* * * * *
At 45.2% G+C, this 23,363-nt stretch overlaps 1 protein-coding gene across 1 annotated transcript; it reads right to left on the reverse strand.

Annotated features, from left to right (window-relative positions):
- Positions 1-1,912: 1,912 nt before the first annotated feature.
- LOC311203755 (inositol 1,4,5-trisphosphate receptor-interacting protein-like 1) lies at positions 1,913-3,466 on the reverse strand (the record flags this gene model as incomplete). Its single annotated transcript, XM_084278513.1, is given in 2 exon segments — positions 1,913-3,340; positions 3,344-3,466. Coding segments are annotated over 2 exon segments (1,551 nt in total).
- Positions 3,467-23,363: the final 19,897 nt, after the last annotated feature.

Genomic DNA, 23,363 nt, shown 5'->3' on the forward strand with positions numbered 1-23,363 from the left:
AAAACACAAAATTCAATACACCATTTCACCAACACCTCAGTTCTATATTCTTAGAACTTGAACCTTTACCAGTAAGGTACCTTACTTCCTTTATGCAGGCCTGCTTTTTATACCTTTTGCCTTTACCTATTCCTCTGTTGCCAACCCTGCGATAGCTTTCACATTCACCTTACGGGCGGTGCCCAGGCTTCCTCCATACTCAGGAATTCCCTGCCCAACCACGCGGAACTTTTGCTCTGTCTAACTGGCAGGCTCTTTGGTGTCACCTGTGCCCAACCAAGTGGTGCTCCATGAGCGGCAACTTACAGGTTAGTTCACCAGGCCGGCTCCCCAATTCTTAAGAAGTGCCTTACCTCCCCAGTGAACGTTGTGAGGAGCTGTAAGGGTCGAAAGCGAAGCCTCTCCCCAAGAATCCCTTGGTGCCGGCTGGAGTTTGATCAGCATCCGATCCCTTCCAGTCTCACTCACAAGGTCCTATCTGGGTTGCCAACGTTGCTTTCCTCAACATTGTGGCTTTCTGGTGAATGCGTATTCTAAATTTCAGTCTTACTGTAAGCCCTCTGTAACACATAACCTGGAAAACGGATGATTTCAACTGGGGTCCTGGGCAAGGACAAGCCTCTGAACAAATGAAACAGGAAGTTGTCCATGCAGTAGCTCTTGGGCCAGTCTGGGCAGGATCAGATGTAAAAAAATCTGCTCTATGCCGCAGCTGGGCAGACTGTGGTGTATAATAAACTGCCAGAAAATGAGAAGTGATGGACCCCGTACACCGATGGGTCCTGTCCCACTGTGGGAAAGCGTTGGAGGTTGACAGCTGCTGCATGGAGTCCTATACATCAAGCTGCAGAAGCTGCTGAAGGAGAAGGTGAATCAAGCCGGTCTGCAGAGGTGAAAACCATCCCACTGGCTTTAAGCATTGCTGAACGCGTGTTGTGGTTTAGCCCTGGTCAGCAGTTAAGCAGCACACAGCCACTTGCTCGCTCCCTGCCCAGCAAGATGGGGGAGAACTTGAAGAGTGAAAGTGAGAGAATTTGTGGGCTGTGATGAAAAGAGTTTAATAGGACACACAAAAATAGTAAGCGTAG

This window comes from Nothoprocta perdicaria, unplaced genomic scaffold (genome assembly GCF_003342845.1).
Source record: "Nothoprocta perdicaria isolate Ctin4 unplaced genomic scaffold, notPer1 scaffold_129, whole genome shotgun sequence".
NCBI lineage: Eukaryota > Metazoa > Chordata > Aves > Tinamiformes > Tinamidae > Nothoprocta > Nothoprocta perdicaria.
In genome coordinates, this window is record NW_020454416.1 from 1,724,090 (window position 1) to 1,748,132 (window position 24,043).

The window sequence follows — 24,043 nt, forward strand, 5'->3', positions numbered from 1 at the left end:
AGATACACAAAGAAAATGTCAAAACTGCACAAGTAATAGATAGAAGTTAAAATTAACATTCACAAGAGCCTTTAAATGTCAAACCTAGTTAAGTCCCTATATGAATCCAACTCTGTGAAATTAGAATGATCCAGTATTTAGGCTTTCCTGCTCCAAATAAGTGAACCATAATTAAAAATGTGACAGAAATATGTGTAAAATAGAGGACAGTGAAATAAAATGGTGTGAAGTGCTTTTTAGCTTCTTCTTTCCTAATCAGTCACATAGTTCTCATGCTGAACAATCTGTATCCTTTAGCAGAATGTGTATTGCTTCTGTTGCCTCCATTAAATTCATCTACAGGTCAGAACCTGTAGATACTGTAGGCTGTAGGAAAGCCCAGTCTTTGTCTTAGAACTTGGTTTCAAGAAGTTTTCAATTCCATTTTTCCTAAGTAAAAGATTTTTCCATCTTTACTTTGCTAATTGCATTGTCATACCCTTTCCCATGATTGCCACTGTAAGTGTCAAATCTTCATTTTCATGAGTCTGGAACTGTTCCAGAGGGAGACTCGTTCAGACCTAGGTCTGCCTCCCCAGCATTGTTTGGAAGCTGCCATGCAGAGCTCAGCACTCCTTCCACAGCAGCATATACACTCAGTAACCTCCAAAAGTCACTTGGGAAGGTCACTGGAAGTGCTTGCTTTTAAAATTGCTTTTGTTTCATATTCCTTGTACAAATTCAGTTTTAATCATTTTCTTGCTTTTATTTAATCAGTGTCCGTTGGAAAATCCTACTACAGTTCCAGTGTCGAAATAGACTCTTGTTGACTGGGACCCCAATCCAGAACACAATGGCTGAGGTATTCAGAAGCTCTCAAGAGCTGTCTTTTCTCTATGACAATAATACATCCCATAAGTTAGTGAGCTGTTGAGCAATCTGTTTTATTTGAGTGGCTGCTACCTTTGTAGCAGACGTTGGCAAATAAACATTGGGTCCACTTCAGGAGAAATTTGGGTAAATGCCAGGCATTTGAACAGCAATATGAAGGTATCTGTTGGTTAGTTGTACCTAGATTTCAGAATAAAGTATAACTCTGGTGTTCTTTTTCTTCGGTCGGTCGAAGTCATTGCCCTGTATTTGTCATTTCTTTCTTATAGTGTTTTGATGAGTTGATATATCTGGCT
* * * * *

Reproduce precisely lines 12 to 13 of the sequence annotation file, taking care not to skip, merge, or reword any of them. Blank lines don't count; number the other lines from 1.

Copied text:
The window sequence follows — 24,043 nt, forward strand, 5'->3', positions numbered from 1 at the left end:
AGATACACAAAGAAAATGTCAAAACTGCACAAGTAATAGATAGAAGTTAAAATTAACATTCACAAGAGCCTTTAAATGTCAAACCTAGTTAAGTCCCTATATGAATCCAACTCTGTGAAATTAGAATGATCCAGTATTTAGGCTTTCCTGCTCCAAATAAGTGAACCATAATTAAAAATGTGACAGAAATATGTGTAAAATAGAGGACAGTGAAATAAAATGGTGTGAAGTGCTTTTTAGCTTCTTCTTTCCTAATCAGTCACATAGTTCTCATGCTGAACAATCTGTATCCTTTAGCAGAATGTGTATTGCTTCTGTTGCCTCCATTAAATTCATCTACAGGTCAGAACCTGTAGATACTGTAGGCTGTAGGAAAGCCCAGTCTTTGTCTTAGAACTTGGTTTCAAGAAGTTTTCAATTCCATTTTTCCTAAGTAAAAGATTTTTCCATCTTTACTTTGCTAATTGCATTGTCATACCCTTTCCCATGATTGCCACTGTAAGTGTCAAATCTTCATTTTCATGAGTCTGGAACTGTTCCAGAGGGAGACTCGTTCAGACCTAGGTCTGCCTCCCCAGCATTGTTTGGAAGCTGCCATGCAGAGCTCAGCACTCCTTCCACAGCAGCATATACACTCAGTAACCTCCAAAAGTCACTTGGGAAGGTCACTGGAAGTGCTTGCTTTTAAAATTGCTTTTGTTTCATATTCCTTGTACAAATTCAGTTTTAATCATTTTCTTGCTTTTATTTAATCAGTGTCCGTTGGAAAATCCTACTACAGTTCCAGTGTCGAAATAGACTCTTGTTGACTGGGACCCCAATCCAGAACACAATGGCTGAGGTATTCAGAAGCTCTCAAGAGCTGTCTTTTCTCTATGACAATAATACATCCCATAAGTTAGTGAGCTGTTGAGCAATCTGTTTTATTTGAGTGGCTGCTACCTTTGTAGCAGACGTTGGCAAATAAACATTGGGTCCACTTCAGGAGAAATTTGGGTAAATGCCAGGCATTTGAACAGCAATATGAAGGTATCTGTTGGTTAGTTGTACCTAGATTTCAGAATAAAGTATAACTCTGGTGTTCTTTTTCTTCGGTCGGTCGAAGTCATTGCCCTGTATTTGTCATTTCTTTCTTATAGTGTTTTGATGAGTTGATATATCTGGCT